common as local cadre ensure that people's grievances are
not taken higher up the party chain. Jha reproduces the
judgment of the purged former CCP leader Zhao Ziyang from
2004 that "what China has is the worst form of capitalism."
On the ills of India's economic metamorphosis, the author
uses the refrain of intra-capitalist class conflict between
large industrial houses and an "intermediate bourgeoisie"
that flourished on artificial shortages. This tussle
continued even after the economic liberalization of 1991,
with myriad product category restrictions and bureaucratic
foot dragging to protect tens of thousands of parasitic
small and medium-sized enterprises. Only after 1997 did
these intermediate firms shut down or reinvent themselves to
become competitive through a managerial revolution.
The advent of an unfettered market economy in the last
decade has, however, wrought new social strains. With the
poor feeling abandoned by the state, a Maoist revolt rages
across the breadth of central India. Market-dictated
reorientation of funds from agriculture to industry and
service sectors has triggered a gigantic rural crisis.
State-level governments in India are siding with the "new
aggressive capitalist class" (p 282) on land acquisitions
and wage depression, short changing the poorest sections of
the peasantry, unorganized sector workers, and indigenous
communities. In Jha's estimate, the central government's
rhetorical ideal of "inclusive growth" has been undone by
"an aversion to any reforms that will dilute the power of
the newly empowered bourgeoisie". (p 309) He attributes the
uptick in armed challenges to state authority in India to
"the absolute powerlessness of the poor to obtain redress
through legal expedients". (p 296)
Undemocratic China's time horizon to enact governance
reforms for preserving social equilibrium is shorter than
India's, but Jha contends that India too is facing a ticking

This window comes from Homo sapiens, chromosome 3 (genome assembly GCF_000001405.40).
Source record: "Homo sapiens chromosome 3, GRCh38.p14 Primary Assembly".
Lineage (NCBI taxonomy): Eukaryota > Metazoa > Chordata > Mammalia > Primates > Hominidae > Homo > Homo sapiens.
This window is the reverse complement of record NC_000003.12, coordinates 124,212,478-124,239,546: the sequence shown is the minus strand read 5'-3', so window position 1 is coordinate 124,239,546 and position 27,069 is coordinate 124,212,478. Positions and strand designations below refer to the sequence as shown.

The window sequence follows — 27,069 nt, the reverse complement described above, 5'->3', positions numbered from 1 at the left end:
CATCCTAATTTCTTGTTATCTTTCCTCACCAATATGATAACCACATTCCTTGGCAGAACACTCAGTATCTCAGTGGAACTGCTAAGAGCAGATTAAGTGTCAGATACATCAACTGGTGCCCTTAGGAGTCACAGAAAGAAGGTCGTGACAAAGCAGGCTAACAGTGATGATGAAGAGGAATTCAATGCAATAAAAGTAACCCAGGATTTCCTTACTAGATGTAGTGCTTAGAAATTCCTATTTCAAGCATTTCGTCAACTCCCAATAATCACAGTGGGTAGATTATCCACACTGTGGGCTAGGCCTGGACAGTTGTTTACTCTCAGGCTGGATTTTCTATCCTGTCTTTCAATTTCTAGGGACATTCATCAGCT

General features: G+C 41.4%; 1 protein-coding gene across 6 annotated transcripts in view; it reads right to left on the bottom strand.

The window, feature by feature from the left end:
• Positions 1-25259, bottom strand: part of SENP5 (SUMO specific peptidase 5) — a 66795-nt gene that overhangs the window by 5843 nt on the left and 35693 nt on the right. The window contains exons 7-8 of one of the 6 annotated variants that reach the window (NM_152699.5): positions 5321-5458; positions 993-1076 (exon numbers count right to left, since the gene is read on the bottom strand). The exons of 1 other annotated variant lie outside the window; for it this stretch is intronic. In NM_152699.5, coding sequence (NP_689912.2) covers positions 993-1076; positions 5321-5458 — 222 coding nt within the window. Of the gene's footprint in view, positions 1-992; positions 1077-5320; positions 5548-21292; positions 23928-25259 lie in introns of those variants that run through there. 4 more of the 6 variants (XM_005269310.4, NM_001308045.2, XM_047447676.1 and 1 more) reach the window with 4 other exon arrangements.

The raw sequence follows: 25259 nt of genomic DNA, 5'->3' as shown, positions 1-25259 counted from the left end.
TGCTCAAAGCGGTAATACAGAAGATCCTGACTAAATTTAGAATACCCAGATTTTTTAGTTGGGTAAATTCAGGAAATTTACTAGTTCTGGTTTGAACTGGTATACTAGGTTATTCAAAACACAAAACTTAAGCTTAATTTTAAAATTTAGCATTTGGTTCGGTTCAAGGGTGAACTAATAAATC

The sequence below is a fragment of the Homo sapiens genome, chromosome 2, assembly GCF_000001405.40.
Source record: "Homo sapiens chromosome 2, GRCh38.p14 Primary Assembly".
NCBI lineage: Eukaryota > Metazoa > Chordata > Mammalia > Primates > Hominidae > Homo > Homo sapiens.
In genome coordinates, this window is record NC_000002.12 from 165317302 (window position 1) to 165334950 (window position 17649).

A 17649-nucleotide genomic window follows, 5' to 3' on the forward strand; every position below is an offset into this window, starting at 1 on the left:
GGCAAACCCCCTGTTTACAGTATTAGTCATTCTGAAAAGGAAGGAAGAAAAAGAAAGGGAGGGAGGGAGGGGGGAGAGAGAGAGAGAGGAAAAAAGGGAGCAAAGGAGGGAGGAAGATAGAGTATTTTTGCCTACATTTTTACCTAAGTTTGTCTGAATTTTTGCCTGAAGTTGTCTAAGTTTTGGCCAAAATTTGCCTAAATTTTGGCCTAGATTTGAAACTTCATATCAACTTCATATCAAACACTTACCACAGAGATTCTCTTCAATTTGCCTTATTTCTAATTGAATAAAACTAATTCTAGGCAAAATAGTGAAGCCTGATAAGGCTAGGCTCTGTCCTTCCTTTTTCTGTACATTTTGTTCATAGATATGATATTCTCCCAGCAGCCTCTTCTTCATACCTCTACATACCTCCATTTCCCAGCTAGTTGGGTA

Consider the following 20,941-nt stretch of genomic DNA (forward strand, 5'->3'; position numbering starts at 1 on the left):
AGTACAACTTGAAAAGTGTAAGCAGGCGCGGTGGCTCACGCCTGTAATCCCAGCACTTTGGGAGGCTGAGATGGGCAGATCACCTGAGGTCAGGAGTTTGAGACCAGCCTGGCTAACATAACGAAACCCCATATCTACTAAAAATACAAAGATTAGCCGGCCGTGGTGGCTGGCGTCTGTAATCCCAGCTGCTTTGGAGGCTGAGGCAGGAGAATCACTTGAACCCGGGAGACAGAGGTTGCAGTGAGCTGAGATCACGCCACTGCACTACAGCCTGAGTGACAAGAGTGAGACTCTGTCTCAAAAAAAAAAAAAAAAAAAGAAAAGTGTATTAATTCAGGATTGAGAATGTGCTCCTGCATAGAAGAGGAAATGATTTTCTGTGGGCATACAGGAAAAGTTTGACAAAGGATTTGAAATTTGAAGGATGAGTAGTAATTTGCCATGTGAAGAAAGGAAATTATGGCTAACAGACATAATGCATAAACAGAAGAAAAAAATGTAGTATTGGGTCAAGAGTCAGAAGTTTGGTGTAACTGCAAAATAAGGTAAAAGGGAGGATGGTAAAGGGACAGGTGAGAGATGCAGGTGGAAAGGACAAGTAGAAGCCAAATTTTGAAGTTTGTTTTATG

bomb. The latter's democratic advantage is, he believes, "in
danger of being lost" (p 328) through coalition politics and
diminution of the central government's capacity to manage
market-engendered social conflict. Neither country, he
concludes, is assured of a rosy future bereft of instability
if losers in society are ruthlessly trampled by the process
of capitalist transformation.
A noteworthy contribution of this sobering book is to offer
valuable insights into the multiplier effect of economic
recessions on social and political instability that is
inherent to the path of developmental "progress" adopted in
China and India. The dangers of regime collapse in China and
intensifying Maoist war on the Indian state are aggravated
when growth engines slow down periodically and offload more
onerous burdens on the shoulders of the downtrodden.
Jha's healthy dose of pessimism comes at a critical juncture
when Asia's two behemoths are pressing on with astounding
pace on the road to modernization. His book is a reminder
that dark realities and high human costs lurk beneath the
glitter of spreading market economies.
India and China: The Battle between Soft and Hard Power
by Prem Shankar Jha, Penguin Books, New Delhi, 2010.
ISBN: 9780670083275. Price US$13, 398 pages.
Sreeram Chaulia is associate professor of world
politics at the OP Jindal Global University in Sonipat,